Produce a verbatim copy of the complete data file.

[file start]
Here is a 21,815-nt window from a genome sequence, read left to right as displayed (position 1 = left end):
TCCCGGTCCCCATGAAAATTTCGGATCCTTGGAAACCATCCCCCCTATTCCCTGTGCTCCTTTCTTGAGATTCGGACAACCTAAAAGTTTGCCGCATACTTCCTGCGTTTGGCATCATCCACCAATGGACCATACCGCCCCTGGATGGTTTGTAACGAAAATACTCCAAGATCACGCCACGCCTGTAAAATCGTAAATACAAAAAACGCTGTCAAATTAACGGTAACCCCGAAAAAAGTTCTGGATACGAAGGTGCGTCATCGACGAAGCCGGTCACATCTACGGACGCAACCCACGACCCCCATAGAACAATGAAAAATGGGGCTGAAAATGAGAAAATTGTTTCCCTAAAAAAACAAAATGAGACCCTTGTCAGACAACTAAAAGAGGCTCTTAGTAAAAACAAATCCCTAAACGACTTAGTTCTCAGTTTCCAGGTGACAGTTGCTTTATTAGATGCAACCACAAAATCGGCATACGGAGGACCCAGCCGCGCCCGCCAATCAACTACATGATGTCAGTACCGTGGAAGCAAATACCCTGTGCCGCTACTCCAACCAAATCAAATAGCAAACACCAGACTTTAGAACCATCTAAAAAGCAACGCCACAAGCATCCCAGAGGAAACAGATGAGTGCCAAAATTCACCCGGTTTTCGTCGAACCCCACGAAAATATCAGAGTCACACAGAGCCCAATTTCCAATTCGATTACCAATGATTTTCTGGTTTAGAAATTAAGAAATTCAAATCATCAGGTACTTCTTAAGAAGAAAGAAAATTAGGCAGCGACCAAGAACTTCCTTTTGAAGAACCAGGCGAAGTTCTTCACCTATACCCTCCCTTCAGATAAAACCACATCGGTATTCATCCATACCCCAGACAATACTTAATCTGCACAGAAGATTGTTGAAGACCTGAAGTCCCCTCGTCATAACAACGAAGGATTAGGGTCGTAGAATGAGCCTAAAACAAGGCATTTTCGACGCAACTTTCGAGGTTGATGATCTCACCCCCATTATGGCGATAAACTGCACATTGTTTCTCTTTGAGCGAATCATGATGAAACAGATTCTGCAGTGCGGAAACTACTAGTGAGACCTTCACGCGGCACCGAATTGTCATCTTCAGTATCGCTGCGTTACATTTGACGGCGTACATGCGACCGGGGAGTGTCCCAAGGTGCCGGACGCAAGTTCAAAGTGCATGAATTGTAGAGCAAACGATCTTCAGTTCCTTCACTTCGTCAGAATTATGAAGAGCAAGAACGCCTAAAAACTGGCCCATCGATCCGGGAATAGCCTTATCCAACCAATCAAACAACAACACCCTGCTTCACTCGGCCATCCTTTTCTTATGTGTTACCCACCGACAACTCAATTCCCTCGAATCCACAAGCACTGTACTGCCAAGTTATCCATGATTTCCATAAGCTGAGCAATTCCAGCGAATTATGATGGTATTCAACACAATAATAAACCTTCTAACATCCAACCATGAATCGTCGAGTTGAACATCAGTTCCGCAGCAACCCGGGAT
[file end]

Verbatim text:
Here is a 21,815-nt window from a genome sequence, read left to right as displayed (position 1 = left end):
TCCCGGTCCCCATGAAAATTTCGGATCCTTGGAAACCATCCCCCCTATTCCCTGTGCTCCTTTCTTGAGATTCGGACAACCTAAAAGTTTGCCGCATACTTCCTGCGTTTGGCATCATCCACCAATGGACCATACCGCCCCTGGATGGTTTGTAACGAAAATACTCCAAGATCACGCCACGCCTGTAAAATCGTAAATACAAAAAACGCTGTCAAATTAACGGTAACCCCGAAAAAAGTTCTGGATACGAAGGTGCGTCATCGACGAAGCCGGTCACATCTACGGACGCAACCCACGACCCCCATAGAACAATGAAAAATGGGGCTGAAAATGAGAAAATTGTTTCCCTAAAAAAACAAAATGAGACCCTTGTCAGACAACTAAAAGAGGCTCTTAGTAAAAACAAATCCCTAAACGACTTAGTTCTCAGTTTCCAGGTGACAGTTGCTTTATTAGATGCAACCACAAAATCGGCATACGGAGGACCCAGCCGCGCCCGCCAATCAACTACATGATGTCAGTACCGTGGAAGCAAATACCCTGTGCCGCTACTCCAACCAAATCAAATAGCAAACACCAGACTTTAGAACCATCTAAAAAGCAACGCCACAAGCATCCCAGAGGAAACAGATGAGTGCCAAAATTCACCCGGTTTTCGTCGAACCCCACGAAAATATCAGAGTCACACAGAGCCCAATTTCCAATTCGATTACCAATGATTTTCTGGTTTAGAAATTAAGAAATTCAAATCATCAGGTACTTCTTAAGAAGAAAGAAAATTAGGCAGCGACCAAGAACTTCCTTTTGAAGAACCAGGCGAAGTTCTTCACCTATACCCTCCCTTCAGATAAAACCACATCGGTATTCATCCATACCCCAGACAATACTTAATCTGCACAGAAGATTGTTGAAGACCTGAAGTCCCCTCGTCATAACAACGAAGGATTAGGGTCGTAGAATGAGCCTAAAACAAGGCATTTTCGACGCAACTTTCGAGGTTGATGATCTCACCCCCATTATGGCGATAAACTGCACATTGTTTCTCTTTGAGCGAATCATGATGAAACAGATTCTGCAGTGCGGAAACTACTAGTGAGACCTTCACGCGGCACCGAATTGTCATCTTCAGTATCGCTGCGTTACATTTGACGGCGTACATGCGACCGGGGAGTGTCCCAAGGTGCCGGACGCAAGTTCAAAGTGCATGAATTGTAGAGCAAACGATCTTCAGTTCCTTCACTTCGTCAGAATTATGAAGAGCAAGAACGCCTAAAAACTGGCCCATCGATCCGGGAATAGCCTTATCCAACCAATCAAACAACAACACCCTGCTTCACTCGGCCATCCTTTTCTTATGTGTTACCCACCGACAACTCAATTCCCTCGAATCCACAAGCACTGTACTGCCAAGTTATCCATGATTTCCATAAGCTGAGCAATTCCAGCGAATTATGATGGTATTCAACACAATAATAAACCTTCTAACATCCAACCATGAATCGTCGAGTTGAACATCAGTTCCGCAGCAACCCGGGAT